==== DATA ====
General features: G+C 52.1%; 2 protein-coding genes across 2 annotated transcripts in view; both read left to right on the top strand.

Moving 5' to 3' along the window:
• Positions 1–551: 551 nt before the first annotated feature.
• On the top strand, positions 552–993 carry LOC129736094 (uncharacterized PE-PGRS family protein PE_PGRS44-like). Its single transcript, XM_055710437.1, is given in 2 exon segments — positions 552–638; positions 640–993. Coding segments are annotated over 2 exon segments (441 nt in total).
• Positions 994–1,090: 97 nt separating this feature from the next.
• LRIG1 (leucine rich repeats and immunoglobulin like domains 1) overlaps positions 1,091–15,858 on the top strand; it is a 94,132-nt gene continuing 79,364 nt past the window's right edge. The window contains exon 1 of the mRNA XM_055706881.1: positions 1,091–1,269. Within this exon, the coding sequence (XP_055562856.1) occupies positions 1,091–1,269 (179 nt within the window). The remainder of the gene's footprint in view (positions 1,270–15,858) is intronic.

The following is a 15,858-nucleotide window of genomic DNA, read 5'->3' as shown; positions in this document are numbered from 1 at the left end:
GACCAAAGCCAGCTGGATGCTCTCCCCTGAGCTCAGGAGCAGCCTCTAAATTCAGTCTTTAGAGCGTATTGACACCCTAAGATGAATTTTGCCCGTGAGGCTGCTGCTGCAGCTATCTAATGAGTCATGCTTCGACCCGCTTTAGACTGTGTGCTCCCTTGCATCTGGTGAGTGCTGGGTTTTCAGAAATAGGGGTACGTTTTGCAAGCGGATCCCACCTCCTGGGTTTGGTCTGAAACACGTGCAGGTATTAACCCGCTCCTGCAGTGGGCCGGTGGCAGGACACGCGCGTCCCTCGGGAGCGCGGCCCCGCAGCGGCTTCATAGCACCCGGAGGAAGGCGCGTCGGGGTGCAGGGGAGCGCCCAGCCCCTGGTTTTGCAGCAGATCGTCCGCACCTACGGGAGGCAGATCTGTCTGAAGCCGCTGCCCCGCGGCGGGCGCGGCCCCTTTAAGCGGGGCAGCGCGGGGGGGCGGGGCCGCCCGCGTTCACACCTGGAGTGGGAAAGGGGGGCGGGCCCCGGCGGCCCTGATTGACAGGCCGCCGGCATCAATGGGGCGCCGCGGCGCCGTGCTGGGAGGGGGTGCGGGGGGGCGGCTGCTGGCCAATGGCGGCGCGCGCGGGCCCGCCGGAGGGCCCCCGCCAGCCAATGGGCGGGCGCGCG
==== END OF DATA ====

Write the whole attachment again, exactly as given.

General features: G+C 52.1%; 2 protein-coding genes across 2 annotated transcripts in view; both read left to right on the top strand.

Moving 5' to 3' along the window:
• Positions 1–551: 551 nt before the first annotated feature.
• On the top strand, positions 552–993 carry LOC129736094 (uncharacterized PE-PGRS family protein PE_PGRS44-like). Its single transcript, XM_055710437.1, is given in 2 exon segments — positions 552–638; positions 640–993. Coding segments are annotated over 2 exon segments (441 nt in total).
• Positions 994–1,090: 97 nt separating this feature from the next.
• LRIG1 (leucine rich repeats and immunoglobulin like domains 1) overlaps positions 1,091–15,858 on the top strand; it is a 94,132-nt gene continuing 79,364 nt past the window's right edge. The window contains exon 1 of the mRNA XM_055706881.1: positions 1,091–1,269. Within this exon, the coding sequence (XP_055562856.1) occupies positions 1,091–1,269 (179 nt within the window). The remainder of the gene's footprint in view (positions 1,270–15,858) is intronic.

The following is a 15,858-nucleotide window of genomic DNA, read 5'->3' as shown; positions in this document are numbered from 1 at the left end:
GACCAAAGCCAGCTGGATGCTCTCCCCTGAGCTCAGGAGCAGCCTCTAAATTCAGTCTTTAGAGCGTATTGACACCCTAAGATGAATTTTGCCCGTGAGGCTGCTGCTGCAGCTATCTAATGAGTCATGCTTCGACCCGCTTTAGACTGTGTGCTCCCTTGCATCTGGTGAGTGCTGGGTTTTCAGAAATAGGGGTACGTTTTGCAAGCGGATCCCACCTCCTGGGTTTGGTCTGAAACACGTGCAGGTATTAACCCGCTCCTGCAGTGGGCCGGTGGCAGGACACGCGCGTCCCTCGGGAGCGCGGCCCCGCAGCGGCTTCATAGCACCCGGAGGAAGGCGCGTCGGGGTGCAGGGGAGCGCCCAGCCCCTGGTTTTGCAGCAGATCGTCCGCACCTACGGGAGGCAGATCTGTCTGAAGCCGCTGCCCCGCGGCGGGCGCGGCCCCTTTAAGCGGGGCAGCGCGGGGGGGCGGGGCCGCCCGCGTTCACACCTGGAGTGGGAAAGGGGGGCGGGCCCCGGCGGCCCTGATTGACAGGCCGCCGGCATCAATGGGGCGCCGCGGCGCCGTGCTGGGAGGGGGTGCGGGGGGGCGGCTGCTGGCCAATGGCGGCGCGCGCGGGCCCGCCGGAGGGCCCCCGCCAGCCAATGGGCGGGCGCGCG